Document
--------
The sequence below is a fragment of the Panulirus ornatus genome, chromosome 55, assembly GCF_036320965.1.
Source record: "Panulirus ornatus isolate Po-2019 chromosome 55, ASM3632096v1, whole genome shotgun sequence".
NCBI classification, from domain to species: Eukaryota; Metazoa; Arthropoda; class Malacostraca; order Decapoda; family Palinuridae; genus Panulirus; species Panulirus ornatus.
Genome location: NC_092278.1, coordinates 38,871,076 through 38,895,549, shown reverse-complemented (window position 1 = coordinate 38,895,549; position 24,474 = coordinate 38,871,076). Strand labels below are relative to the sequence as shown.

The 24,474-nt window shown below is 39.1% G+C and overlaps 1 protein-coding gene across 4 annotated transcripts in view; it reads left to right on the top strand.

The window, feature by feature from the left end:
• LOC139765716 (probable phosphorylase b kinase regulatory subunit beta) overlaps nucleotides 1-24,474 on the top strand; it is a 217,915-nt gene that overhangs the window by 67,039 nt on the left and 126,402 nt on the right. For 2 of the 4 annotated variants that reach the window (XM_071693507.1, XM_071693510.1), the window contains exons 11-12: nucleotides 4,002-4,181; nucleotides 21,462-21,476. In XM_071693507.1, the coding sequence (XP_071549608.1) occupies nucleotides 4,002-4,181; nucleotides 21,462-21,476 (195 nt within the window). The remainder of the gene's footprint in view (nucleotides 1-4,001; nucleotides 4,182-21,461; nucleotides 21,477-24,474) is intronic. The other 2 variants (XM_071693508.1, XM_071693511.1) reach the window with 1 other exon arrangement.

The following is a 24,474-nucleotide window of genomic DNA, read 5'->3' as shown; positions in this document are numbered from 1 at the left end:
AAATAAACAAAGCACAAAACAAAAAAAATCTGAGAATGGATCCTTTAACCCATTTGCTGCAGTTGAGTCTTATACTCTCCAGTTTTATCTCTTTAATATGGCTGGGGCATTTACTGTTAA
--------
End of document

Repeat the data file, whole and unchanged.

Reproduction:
The sequence below is a fragment of the Panulirus ornatus genome, chromosome 55, assembly GCF_036320965.1.
Source record: "Panulirus ornatus isolate Po-2019 chromosome 55, ASM3632096v1, whole genome shotgun sequence".
NCBI classification, from domain to species: Eukaryota; Metazoa; Arthropoda; class Malacostraca; order Decapoda; family Palinuridae; genus Panulirus; species Panulirus ornatus.
Genome location: NC_092278.1, coordinates 38,871,076 through 38,895,549, shown reverse-complemented (window position 1 = coordinate 38,895,549; position 24,474 = coordinate 38,871,076). Strand labels below are relative to the sequence as shown.

The 24,474-nt window shown below is 39.1% G+C and overlaps 1 protein-coding gene across 4 annotated transcripts in view; it reads left to right on the top strand.

The window, feature by feature from the left end:
• LOC139765716 (probable phosphorylase b kinase regulatory subunit beta) overlaps nucleotides 1-24,474 on the top strand; it is a 217,915-nt gene that overhangs the window by 67,039 nt on the left and 126,402 nt on the right. For 2 of the 4 annotated variants that reach the window (XM_071693507.1, XM_071693510.1), the window contains exons 11-12: nucleotides 4,002-4,181; nucleotides 21,462-21,476. In XM_071693507.1, the coding sequence (XP_071549608.1) occupies nucleotides 4,002-4,181; nucleotides 21,462-21,476 (195 nt within the window). The remainder of the gene's footprint in view (nucleotides 1-4,001; nucleotides 4,182-21,461; nucleotides 21,477-24,474) is intronic. The other 2 variants (XM_071693508.1, XM_071693511.1) reach the window with 1 other exon arrangement.

The following is a 24,474-nucleotide window of genomic DNA, read 5'->3' as shown; positions in this document are numbered from 1 at the left end:
AAATAAACAAAGCACAAAACAAAAAAAATCTGAGAATGGATCCTTTAACCCATTTGCTGCAGTTGAGTCTTATACTCTCCAGTTTTATCTCTTTAATATGGCTGGGGCATTTACTGTTAA